Systematic Screening of Pharmacological Compounds in Human Pluripotent Stem Cells-Derived Neurons to Identify Patient-Oriented Treatment for Autism: A Proof of Concept

Friday, May 12, 2017: 5:00 PM-6:30 PM
Golden Gate Ballroom (Marriott Marquis Hotel)
H. Darville1, A. Poulet2, F. Amsellem3, L. Chatrousse4, J. Pernelle1, C. Boissart1, T. Bourgeron5,6, M. Peschanski7, R. Delorme3 and A. Benchoua8,9, (1)iSTEM, Evry, France, (2)iStem, Evry, France, (3)Institut Pasteur, Paris, France, (4)CECS/ISTEM/AFM, Corbeil-Essones, France, (5)Neuroscience, Institut Pasteur, Paris, France, (6)Université Paris Diderot, Paris, France, (7)iSTEM, Corbeil-Essonnes, France, (8)CECS/I-Stem/AFM, Corbeil-Essones, France, (9)CECS/ISTEM/AFM, Evry-cedex, France

Autism spectrum disorders (ASD) affect millions of individuals worldwide but the heterogeneity of the symptoms lead to therapeutic intervention choices often based on ‘trial and error’. A versatile yet relevant cellular model developed to rationally screen among hundreds of therapeutic options in a patient-oriented manner would help improving clinical practice.


Here we investigated whether neurons differentiated from pluripotent stem cells can provide such a tool using ASD associated to SHANK3 haploinsufficiency as a proof of principle.


Pharmacological FDA approved compounds (N=205) were screened first for their potential to increase SHANK3 mRNA content in neurons differentiated from control human embryonic stem cells using Taqman probes in a fully automated process. Successful compounds were then challenged for efficacy at correcting pathological phenotypes in neurons differentiated from individuals with deleterious SHANK3 point mutations using the induced pluripotent stem cell derived from the patients.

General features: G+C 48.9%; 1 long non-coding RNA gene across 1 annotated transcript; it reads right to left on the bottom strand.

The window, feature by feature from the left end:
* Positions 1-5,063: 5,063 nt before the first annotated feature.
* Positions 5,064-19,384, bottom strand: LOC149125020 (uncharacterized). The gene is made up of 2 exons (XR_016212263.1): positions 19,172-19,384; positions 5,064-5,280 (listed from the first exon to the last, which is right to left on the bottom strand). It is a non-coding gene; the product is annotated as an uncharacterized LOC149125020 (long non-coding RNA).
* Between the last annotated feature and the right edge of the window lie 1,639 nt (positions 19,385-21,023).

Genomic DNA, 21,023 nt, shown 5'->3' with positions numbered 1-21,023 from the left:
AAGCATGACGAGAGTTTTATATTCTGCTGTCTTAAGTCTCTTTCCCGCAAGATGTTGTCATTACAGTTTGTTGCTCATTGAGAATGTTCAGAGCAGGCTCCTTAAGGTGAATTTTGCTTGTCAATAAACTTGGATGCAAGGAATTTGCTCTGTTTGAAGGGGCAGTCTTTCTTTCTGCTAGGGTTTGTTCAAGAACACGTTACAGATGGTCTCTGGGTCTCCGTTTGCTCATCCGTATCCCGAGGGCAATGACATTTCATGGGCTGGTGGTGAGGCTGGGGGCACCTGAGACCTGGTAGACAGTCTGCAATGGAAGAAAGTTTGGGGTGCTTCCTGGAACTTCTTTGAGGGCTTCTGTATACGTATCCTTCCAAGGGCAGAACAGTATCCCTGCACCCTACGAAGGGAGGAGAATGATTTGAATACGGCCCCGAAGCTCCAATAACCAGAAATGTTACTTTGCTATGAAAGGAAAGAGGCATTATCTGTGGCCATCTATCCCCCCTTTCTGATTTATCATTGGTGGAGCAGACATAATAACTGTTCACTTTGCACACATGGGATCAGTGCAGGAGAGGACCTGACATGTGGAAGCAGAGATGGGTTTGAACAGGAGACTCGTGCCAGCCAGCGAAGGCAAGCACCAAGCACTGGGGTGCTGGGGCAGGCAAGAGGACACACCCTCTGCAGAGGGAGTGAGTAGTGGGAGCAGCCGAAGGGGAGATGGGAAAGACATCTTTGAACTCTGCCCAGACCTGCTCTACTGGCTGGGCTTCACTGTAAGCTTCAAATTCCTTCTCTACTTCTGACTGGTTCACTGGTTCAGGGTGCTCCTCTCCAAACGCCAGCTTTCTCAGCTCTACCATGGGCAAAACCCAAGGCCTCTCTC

Among the 205 compounds tested, 15 increased significantly SHANK3 expression, including 6 FDA-approved drugs. Further investigation demonstrated that 2 of the latter, lithium and valproic acid, efficiently increased SHANK3-containing synapses and neuronal connectivity. These 2 drugs were efficient at correcting functional phenotypes associated with SHANK3 haploinsufficiency in patient-derived neurons. Lithium pharmacotherapy was then tested in one patient. After one year, a clinically-significant decrease in symptom severity has been observed.


Pluripotent stem cells-derived neurons can help define more specific treatment for autism by focusing on gene or pathway correction rather than on symptoms. They allow the pre-screening of hundreds of therapeutic options on patients-derived neurons, thus increasing the chance of success of a candidate treatment.